Would a good competitive situation obscure the financial underpinnings? If UT or OU won a few more titles would TV bump up the money again to keep them from moving to another conference and running up the money there? TV has done it before. That is a solid possibility. But it is reliant on UT or OU winning titles ---No guarantee to occur in the next 10 years.
This is the best case scenario for a 2 team expansion IMO.
A Bold expansion to 16 teams with the Big 2 hanging around.
The great thing about the bold expansion proposal looking forward is that it answers all the questions about the conference that kept people from joining last go-around.
LHN? Dealt with. Equal shares? Yep. Conference network? In place. TV households? As large or larger than any other power conference. Recruiting? Great recruiting footprint. New Hotness? Yes.
Come 2023 or so the Big 12 would be primed to hunt.
Nostradamus says: Baylor, UT, and OU dominate the east, TCU, BYU, KSU, OSU, and SDSU share time in the west. The conference wins a few titles in the next 10 years.
When the ACC deal expires, perhaps the Big 12 can entice Florida State, Georgia Tech, Miami, and Clemson to move west as a group. The Big 12 would create space by letting the football-only contracts of the Florida giants expire.
You throw the offer out there to the four. These are dominant football schools which the SEC business model says to ignore. The ACC exists sort of at the SEC's mercy and due to the fact these schools are blocked by Florida, Georgia, and South Carolina. With no other options these schools have to stay with the ACC, ceding most control of the conference to basketball powers Duke and North Carolina. There is a real sentiment at these four schools to give the SEC the finger, but there has not been a good scenario that allows them to do so.
The Big 12 and FSU flirted a little last time, but the Big 12 was a poor option.
Unlike last time, a post bold expansion Big 12 is stable and equitable and the finances border on terrific.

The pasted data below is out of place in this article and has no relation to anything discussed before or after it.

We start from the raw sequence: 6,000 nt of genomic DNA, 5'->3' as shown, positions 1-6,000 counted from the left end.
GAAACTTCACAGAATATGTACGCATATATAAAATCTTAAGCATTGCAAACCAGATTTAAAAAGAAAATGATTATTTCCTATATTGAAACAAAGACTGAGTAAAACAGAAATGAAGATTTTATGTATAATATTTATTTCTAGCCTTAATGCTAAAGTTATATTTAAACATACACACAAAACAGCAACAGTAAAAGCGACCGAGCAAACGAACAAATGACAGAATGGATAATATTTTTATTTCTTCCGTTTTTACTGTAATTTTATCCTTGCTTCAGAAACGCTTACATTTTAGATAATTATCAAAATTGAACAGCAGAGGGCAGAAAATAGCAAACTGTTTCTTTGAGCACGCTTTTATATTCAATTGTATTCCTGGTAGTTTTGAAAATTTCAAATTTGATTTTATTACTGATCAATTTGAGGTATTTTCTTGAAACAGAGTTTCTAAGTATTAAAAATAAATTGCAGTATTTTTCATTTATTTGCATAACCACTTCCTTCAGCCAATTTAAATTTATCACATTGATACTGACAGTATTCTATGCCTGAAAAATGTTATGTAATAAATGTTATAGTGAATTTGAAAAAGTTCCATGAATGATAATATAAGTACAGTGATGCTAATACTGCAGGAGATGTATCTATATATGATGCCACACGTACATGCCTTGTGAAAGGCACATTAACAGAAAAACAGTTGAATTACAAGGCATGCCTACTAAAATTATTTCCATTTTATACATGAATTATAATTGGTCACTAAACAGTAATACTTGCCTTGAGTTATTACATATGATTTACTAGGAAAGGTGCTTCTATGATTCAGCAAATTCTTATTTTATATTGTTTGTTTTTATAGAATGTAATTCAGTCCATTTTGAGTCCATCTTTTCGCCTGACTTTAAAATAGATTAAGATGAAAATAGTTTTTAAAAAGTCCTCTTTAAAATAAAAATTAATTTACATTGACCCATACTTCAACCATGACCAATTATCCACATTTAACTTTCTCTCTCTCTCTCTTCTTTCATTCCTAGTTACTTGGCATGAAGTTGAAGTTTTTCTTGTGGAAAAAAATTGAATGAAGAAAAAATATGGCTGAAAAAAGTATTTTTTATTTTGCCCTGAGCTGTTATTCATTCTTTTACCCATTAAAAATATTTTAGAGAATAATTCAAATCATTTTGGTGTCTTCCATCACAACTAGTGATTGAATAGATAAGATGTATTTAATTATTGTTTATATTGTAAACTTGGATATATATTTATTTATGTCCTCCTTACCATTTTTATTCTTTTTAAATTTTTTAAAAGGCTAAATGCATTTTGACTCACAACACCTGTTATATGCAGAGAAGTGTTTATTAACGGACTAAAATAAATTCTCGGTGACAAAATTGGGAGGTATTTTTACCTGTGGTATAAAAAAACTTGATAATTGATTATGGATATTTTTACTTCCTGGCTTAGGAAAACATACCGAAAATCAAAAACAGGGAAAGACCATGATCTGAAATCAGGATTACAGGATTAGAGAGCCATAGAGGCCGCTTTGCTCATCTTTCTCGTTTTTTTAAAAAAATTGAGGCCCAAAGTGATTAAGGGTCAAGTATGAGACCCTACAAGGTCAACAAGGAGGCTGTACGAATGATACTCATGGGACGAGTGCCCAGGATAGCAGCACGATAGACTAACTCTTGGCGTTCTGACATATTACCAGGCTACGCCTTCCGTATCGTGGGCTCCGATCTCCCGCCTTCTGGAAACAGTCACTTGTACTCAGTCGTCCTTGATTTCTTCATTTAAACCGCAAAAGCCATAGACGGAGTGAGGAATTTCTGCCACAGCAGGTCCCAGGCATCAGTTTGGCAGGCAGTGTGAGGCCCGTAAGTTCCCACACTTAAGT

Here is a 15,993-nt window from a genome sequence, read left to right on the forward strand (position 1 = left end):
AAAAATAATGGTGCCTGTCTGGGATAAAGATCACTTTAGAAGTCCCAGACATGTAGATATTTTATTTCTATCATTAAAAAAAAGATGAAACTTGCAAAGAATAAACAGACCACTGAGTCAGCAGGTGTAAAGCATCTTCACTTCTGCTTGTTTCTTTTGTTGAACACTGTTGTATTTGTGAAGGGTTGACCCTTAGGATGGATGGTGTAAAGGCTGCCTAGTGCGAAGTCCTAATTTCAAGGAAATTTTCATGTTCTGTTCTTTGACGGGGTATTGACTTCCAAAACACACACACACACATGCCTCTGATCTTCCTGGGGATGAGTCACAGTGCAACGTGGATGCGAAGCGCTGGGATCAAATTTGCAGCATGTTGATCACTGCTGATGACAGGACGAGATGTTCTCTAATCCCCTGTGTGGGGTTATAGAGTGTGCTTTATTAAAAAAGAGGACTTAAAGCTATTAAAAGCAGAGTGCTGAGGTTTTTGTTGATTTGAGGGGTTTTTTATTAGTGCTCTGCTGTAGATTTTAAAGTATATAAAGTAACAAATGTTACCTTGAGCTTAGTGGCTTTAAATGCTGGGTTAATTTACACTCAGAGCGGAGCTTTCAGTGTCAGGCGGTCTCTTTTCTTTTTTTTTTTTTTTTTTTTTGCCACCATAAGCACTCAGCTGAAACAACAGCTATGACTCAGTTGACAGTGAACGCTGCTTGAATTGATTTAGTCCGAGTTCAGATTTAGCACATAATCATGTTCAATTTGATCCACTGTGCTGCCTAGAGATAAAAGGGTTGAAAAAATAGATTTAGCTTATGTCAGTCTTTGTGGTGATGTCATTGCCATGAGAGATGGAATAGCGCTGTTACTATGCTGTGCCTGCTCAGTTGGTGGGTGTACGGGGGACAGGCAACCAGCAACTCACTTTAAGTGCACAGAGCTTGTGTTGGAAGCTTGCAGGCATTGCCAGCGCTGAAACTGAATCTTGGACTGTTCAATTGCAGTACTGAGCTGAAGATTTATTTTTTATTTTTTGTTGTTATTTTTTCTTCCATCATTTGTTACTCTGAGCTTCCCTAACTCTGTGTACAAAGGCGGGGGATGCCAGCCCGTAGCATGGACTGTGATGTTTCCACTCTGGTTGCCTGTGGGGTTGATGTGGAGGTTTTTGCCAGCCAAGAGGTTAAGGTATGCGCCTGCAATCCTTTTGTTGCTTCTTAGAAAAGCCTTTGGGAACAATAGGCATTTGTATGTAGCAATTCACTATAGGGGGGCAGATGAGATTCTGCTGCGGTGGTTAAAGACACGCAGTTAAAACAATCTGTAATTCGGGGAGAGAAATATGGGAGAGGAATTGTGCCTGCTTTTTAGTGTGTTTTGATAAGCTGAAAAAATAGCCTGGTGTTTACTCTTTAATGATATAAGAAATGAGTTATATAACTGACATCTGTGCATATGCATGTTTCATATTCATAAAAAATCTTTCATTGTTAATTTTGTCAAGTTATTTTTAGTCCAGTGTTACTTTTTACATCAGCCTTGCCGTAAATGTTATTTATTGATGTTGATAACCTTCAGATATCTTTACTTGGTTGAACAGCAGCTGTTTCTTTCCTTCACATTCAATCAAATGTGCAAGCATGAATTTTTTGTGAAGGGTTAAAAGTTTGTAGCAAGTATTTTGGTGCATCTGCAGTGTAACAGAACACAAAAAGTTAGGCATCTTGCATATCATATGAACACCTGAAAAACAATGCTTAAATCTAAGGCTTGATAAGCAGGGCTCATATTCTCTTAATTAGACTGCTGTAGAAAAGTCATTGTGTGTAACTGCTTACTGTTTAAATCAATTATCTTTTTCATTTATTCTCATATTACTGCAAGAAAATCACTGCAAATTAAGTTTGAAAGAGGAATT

Post-bold expansion, an offer will resonate. This is a better football conference than the ACC. The ACC four have more in common with UT, TCU, and OU than the ACC schools. Their division would offer Texas, Georgia, and Florida recruiting. You can't ask for better than that in football.
In basketball, the post-Bold expansion Big 12 isn't quite a peer, but it isn't a huge step backwards either. At that point Syracuse and Louisville will likely have new coaches, so... maybe they would be peers at that point.
Plus it gives the football four a much stronger shot to win a football national title every year than playing in the ACC, where a school might get left out of the playoffs.
They are already in a conference that stretches across the country...This one just offers better recruiting.
These are football schools and strong academic universities, Florida State (US News #96), Georgia Tech (#36), Miami(#51), and Clemson (#61). The academic reputation of the Big 12 would again look solidly like a power conference.
Now I am not saying that to be hateful or traitorous to the Florida giants...In such a scenario, the ACC schools would have lost their recruiting footholds in Georgia and Florida. They would have no choice but to add UCF and USF anyway to retain a hold in Florida recruiting. The giants would have leverage to force inclusion of their basketball (which hopefully would be much improved at that point. Note: Orlando produces a lot of basketball talent.). This scenario is such that the giants would end up in a better academic conference that made more regional sense for them anyway.
The Big 12 will have simply fed the Florida giants an extra $140 Million each in TV revenue alone over the course of the next decade, speeding up both schools' development into ready-to-go power conference candidates.
Everyone gets what they want.
At this point the Big 12 could just go with 18 teams pushing OU west to prop up the west (I'd say protect the Kansas/OU rivalry by throwing Iowa State to the wolves in the east). This would restore traditional Big 8 rivalries and maintain competitive balance. (I am thinking OU's out of conference games would be UT and a second made for TV game that toggled between Miami and FSU). You could play 10 in-conference games.